And yet we're still a bit disappointed - given that battery life was one of the nit-picks we had about the M9, it feels HTC has missed an opportunity to shove in a bigger unit.

You can expect to be left with around 60% battery life by bedtime with a solid amount of use, but much, much less if you’re smashing through YouTube videos on 4G and playing processor intensive games - these are the areas that the current One series falls behind the current competition.

The return of the Duo camera

Another surprise: the Duo camera setup presumed dead after it was left off the M9 has reappeared on the M9+, this time in the form of a 20MP standard sensor and a 2.1MP depth sensor, so you can once again go through the process of initially being really excited by being able to take sort-of 3D photos and then getting bored of the whole concept 20mins later.

When taking normal, 2D pictures, the M9+ suffers from the same issues as the One M9. Don’t get us wrong; great shots are possible, but only under certain conditions and with some clever tweaking in the settings.

The camera still has problems with its dynamic range and the way it handles exposure. The smallest changes in where you tap on the screen pre-photo can cause major swings in exposure. When compared to similar tier smartphones like the LG G4 or the Galaxy S6, the M9+ just doesn’t compete.

You do, though, get an UltraPixel lens for the front-facing camera, and while the light-gobbling tech has been deemed unworthy for "proper" photography, it still lends itself marvellously well to selfies and video calls.

A sense of SPACE

As with any good 2015 superphone, the M9+ comes loaded with Android 5.0 Lollipop, paired with HTC’s Sense 7 UI. We still stand by Sense 7 as a brilliant interface for those who love to customise the look and feel of their device.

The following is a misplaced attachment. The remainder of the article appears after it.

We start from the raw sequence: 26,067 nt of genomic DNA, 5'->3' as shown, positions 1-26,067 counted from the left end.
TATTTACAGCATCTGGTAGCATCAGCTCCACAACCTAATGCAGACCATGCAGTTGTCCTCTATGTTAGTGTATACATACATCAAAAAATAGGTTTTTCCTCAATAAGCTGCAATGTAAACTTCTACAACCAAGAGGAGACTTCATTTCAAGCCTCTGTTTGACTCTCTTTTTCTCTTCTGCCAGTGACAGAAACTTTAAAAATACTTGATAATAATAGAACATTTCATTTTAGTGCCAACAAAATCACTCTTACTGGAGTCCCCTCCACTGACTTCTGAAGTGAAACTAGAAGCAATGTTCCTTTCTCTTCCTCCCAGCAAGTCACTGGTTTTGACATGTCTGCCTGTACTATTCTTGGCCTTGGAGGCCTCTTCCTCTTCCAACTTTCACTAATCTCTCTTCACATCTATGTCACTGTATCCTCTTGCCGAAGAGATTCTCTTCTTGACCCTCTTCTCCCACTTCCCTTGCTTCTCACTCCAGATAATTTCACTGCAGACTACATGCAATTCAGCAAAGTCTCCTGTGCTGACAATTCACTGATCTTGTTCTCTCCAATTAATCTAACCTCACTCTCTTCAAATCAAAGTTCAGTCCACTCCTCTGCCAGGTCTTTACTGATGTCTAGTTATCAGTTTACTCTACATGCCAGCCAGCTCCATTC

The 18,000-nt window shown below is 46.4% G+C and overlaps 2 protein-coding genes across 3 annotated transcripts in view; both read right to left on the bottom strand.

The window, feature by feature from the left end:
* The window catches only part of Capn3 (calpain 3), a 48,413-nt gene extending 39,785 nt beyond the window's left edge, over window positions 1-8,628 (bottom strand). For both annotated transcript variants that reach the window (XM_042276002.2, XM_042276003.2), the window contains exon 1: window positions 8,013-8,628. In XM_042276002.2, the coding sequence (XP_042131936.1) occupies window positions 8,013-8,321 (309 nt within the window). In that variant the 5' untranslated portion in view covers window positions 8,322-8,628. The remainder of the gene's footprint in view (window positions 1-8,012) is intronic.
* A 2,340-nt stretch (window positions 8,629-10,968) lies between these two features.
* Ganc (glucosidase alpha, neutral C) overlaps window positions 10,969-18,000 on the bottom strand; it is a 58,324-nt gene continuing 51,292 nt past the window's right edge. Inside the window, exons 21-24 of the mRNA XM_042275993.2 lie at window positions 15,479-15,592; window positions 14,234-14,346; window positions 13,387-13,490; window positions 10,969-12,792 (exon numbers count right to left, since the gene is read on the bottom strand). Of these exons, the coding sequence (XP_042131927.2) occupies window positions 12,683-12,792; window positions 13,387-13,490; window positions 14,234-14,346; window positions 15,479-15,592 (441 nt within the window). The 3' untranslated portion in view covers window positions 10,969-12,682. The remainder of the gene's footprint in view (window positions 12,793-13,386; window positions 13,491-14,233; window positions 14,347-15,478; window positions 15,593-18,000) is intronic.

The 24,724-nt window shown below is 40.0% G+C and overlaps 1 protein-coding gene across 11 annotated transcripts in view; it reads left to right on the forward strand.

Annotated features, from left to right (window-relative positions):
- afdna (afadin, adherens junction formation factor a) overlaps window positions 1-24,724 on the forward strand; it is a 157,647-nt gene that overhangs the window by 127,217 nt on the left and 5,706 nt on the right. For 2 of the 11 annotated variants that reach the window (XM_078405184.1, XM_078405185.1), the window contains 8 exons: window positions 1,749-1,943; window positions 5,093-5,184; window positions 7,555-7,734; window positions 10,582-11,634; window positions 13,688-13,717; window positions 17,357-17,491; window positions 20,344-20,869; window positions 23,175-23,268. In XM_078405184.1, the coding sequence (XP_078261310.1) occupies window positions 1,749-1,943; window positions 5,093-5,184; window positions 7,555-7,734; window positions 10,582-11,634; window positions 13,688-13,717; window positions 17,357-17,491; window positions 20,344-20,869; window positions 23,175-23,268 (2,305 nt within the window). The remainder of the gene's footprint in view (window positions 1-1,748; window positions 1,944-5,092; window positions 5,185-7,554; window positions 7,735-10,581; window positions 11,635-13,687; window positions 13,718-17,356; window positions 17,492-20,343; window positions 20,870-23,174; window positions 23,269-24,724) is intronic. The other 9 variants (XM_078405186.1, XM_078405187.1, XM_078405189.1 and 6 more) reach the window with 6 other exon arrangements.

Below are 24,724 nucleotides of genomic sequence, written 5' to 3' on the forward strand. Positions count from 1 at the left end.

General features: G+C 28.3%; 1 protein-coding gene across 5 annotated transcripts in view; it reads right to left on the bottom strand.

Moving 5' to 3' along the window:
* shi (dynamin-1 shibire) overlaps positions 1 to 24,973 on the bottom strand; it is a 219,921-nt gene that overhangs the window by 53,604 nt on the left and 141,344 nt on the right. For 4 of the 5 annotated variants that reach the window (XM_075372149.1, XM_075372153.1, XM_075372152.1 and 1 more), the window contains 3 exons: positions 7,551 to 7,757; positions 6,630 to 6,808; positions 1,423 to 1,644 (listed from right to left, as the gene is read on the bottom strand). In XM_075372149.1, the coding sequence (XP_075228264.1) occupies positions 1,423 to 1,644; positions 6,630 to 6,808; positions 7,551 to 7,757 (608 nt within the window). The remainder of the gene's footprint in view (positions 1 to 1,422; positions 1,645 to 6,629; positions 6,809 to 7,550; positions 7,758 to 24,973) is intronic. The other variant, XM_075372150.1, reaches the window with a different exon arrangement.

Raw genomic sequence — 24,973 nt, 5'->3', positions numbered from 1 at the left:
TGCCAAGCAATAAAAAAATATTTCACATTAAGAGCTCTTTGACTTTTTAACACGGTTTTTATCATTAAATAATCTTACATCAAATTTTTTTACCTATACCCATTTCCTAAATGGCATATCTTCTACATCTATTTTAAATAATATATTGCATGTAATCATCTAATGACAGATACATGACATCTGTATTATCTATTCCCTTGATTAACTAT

This is paired with Sense Home, which is a pretty sweet behaviour-detecting home screen widget that pegs your location and provides apps based on where you are.

The M9+ is only available with an internal trunk space of 32GB, but can be expanded by up to 128GB through the use of the SD card slot.

This is actually a downgrade from the M9’s 200GB limit, but unless you've got a rather serious digital media hoarding problem, the combined maximum of 160GB should be more than sufficient.


Pretty much standing still was enough for the One M9 to hit the smartphone top-spot when it launched, but the bold, standard-redefining Galaxy S6 has since put it in its place.

The M9+ is the step forward that perhaps the M9 should have been. With a bigger, more pixel-packed screen and a fingerprint scanner it's much more welcome at the next-gen superphone party, and it's dressed just as smartly as before.

That doesn't make it the new king - that title remains the S6's - but if you love the HTC way, this is the One to get.

Tech Specs 
Operating System
Android 5.0 with Sense 7.0
5.2in LCD with 1440x2560 resolution (565ppi)
MediaTek Helio X10
32GB (Micro SD expandable)
20MP + 2.1MP with dual tone flash, 4MP UltraPixel front
NFC, Wi-Fi, 3G/4G, Bluetooth, IR
151 x 72 x 9.6mm
Stuff says... 

HTC One M9+ review

A levelling-up over the "standard" M9, the M9+ is the HTC to get - but the Galaxy S6 still trumps it
Good Stuff 
Fingerprint sensor works flawlessly
Bigger, prettier 2K screen
Lost none of the M9's design chops
Bad Stuff 
Cameras still not on par with rivals
Sluggish with multi-tasking and processor hungry games